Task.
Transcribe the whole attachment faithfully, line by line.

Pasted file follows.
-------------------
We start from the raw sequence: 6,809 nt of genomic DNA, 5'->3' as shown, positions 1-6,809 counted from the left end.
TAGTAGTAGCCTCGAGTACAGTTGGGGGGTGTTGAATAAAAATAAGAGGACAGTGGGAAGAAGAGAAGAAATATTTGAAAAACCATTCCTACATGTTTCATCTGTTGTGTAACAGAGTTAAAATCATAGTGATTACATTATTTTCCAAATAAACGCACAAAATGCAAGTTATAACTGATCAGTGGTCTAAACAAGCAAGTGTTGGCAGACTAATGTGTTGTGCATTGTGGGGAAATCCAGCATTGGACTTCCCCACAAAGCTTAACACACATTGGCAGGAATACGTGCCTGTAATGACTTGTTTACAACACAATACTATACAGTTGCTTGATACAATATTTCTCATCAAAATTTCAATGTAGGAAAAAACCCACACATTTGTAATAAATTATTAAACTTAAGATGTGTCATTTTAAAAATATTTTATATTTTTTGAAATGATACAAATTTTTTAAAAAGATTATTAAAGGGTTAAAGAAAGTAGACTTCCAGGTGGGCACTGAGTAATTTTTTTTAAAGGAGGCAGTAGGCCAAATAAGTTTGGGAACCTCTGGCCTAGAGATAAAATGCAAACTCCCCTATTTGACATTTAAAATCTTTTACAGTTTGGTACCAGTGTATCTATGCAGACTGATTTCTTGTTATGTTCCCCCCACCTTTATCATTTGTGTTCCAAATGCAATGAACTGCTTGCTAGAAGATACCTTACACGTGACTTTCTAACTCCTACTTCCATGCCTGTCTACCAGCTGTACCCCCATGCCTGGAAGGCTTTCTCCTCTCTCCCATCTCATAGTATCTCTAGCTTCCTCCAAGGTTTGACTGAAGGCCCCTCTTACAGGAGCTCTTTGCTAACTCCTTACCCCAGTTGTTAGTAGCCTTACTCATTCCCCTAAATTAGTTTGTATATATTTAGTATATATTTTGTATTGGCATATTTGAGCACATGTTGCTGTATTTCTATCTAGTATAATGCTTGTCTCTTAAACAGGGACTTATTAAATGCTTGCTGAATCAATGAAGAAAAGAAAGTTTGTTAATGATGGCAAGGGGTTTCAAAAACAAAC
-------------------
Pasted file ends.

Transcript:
We start from the raw sequence: 6,809 nt of genomic DNA, 5'->3' as shown, positions 1-6,809 counted from the left end.
TAGTAGTAGCCTCGAGTACAGTTGGGGGGTGTTGAATAAAAATAAGAGGACAGTGGGAAGAAGAGAAGAAATATTTGAAAAACCATTCCTACATGTTTCATCTGTTGTGTAACAGAGTTAAAATCATAGTGATTACATTATTTTCCAAATAAACGCACAAAATGCAAGTTATAACTGATCAGTGGTCTAAACAAGCAAGTGTTGGCAGACTAATGTGTTGTGCATTGTGGGGAAATCCAGCATTGGACTTCCCCACAAAGCTTAACACACATTGGCAGGAATACGTGCCTGTAATGACTTGTTTACAACACAATACTATACAGTTGCTTGATACAATATTTCTCATCAAAATTTCAATGTAGGAAAAAACCCACACATTTGTAATAAATTATTAAACTTAAGATGTGTCATTTTAAAAATATTTTATATTTTTTGAAATGATACAAATTTTTTAAAAAGATTATTAAAGGGTTAAAGAAAGTAGACTTCCAGGTGGGCACTGAGTAATTTTTTTTAAAGGAGGCAGTAGGCCAAATAAGTTTGGGAACCTCTGGCCTAGAGATAAAATGCAAACTCCCCTATTTGACATTTAAAATCTTTTACAGTTTGGTACCAGTGTATCTATGCAGACTGATTTCTTGTTATGTTCCCCCCACCTTTATCATTTGTGTTCCAAATGCAATGAACTGCTTGCTAGAAGATACCTTACACGTGACTTTCTAACTCCTACTTCCATGCCTGTCTACCAGCTGTACCCCCATGCCTGGAAGGCTTTCTCCTCTCTCCCATCTCATAGTATCTCTAGCTTCCTCCAAGGTTTGACTGAAGGCCCCTCTTACAGGAGCTCTTTGCTAACTCCTTACCCCAGTTGTTAGTAGCCTTACTCATTCCCCTAAATTAGTTTGTATATATTTAGTATATATTTTGTATTGGCATATTTGAGCACATGTTGCTGTATTTCTATCTAGTATAATGCTTGTCTCTTAAACAGGGACTTATTAAATGCTTGCTGAATCAATGAAGAAAAGAAAGTTTGTTAATGATGGCAAGGGGTTTCAAAAACAAAC